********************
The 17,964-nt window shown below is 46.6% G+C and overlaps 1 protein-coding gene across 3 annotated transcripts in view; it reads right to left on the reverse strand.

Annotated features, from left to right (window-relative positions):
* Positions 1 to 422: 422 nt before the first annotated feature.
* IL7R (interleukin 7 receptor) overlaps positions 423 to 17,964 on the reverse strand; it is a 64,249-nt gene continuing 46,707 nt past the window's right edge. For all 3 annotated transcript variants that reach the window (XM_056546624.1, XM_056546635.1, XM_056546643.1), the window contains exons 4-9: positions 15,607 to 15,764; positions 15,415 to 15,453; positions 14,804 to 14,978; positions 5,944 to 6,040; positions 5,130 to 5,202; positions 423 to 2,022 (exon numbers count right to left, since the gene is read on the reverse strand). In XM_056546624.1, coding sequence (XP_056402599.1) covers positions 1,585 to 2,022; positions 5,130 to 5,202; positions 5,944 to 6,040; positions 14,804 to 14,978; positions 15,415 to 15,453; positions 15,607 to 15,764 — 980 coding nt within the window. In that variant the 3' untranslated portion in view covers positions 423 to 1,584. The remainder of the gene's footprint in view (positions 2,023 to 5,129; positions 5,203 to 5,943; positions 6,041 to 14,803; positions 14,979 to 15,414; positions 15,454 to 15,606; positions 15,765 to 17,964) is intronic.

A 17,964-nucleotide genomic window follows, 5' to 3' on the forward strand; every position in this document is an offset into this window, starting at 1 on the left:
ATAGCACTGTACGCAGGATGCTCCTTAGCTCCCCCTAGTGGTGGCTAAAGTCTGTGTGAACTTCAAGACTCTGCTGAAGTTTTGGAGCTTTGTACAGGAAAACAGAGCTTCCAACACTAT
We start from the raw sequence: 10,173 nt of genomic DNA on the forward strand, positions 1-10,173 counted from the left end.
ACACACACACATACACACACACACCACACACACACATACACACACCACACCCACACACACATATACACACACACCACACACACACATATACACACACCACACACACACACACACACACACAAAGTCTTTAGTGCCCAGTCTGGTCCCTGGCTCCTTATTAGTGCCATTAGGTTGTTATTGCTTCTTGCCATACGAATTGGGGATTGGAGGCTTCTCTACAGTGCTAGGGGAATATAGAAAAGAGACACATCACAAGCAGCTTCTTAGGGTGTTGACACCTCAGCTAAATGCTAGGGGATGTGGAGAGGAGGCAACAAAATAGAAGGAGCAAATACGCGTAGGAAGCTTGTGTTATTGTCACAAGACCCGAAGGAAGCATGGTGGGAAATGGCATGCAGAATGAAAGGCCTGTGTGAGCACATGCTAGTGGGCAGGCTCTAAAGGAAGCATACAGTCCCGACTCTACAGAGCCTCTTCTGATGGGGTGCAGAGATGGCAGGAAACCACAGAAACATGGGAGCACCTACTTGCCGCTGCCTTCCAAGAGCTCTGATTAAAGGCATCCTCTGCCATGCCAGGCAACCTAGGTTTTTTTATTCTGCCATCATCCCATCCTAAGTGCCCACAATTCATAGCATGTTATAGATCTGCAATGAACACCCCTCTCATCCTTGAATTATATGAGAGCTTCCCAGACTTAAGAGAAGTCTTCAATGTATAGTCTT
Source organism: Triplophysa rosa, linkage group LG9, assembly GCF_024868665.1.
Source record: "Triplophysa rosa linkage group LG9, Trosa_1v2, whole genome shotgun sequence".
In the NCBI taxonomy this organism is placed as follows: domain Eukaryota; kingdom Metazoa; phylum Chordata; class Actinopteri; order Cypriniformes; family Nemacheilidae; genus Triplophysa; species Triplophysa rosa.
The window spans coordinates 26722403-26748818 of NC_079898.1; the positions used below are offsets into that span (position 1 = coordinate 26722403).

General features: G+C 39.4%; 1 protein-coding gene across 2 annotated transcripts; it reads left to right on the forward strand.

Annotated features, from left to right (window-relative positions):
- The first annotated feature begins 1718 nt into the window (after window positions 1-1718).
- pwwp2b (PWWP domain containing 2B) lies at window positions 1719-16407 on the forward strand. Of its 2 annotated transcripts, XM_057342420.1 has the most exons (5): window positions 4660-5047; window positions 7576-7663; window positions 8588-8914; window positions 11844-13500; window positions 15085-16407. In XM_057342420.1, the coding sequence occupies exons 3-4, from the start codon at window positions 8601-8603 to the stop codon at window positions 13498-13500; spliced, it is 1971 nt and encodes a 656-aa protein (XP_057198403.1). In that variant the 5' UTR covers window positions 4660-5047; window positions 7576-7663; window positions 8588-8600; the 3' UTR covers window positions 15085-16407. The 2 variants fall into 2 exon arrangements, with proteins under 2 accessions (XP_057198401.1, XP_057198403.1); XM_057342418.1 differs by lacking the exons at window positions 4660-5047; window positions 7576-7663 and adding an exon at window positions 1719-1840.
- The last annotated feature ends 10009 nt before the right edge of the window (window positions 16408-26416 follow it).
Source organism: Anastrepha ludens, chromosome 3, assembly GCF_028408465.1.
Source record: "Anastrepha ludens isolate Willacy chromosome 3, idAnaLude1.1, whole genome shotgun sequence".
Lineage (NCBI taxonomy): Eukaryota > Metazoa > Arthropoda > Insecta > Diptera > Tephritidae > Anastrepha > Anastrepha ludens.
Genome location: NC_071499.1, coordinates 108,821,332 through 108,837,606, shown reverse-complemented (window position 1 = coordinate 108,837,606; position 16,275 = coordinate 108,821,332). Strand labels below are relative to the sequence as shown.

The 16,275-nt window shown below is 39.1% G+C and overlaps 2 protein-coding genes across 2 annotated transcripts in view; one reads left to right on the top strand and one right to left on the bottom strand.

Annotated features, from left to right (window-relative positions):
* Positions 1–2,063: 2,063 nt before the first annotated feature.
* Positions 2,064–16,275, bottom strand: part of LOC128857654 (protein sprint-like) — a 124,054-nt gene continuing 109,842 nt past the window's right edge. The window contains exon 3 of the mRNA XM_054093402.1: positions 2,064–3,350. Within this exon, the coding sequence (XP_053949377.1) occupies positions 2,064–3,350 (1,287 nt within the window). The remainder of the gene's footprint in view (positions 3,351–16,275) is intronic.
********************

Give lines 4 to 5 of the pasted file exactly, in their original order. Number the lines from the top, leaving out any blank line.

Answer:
* IL7R (interleukin 7 receptor) overlaps positions 423 to 17,964 on the reverse strand; it is a 64,249-nt gene continuing 46,707 nt past the window's right edge. For all 3 annotated transcript variants that reach the window (XM_056546624.1, XM_056546635.1, XM_056546643.1), the window contains exons 4-9: positions 15,607 to 15,764; positions 15,415 to 15,453; positions 14,804 to 14,978; positions 5,944 to 6,040; positions 5,130 to 5,202; positions 423 to 2,022 (exon numbers count right to left, since the gene is read on the reverse strand). In XM_056546624.1, coding sequence (XP_056402599.1) covers positions 1,585 to 2,022; positions 5,130 to 5,202; positions 5,944 to 6,040; positions 14,804 to 14,978; positions 15,415 to 15,453; positions 15,607 to 15,764 — 980 coding nt within the window. In that variant the 3' untranslated portion in view covers positions 423 to 1,584. The remainder of the gene's footprint in view (positions 2,023 to 5,129; positions 5,203 to 5,943; positions 6,041 to 14,803; positions 14,979 to 15,414; positions 15,454 to 15,606; positions 15,765 to 17,964) is intronic.

A 17,964-nucleotide genomic window follows, 5' to 3' on the forward strand; every position in this document is an offset into this window, starting at 1 on the left: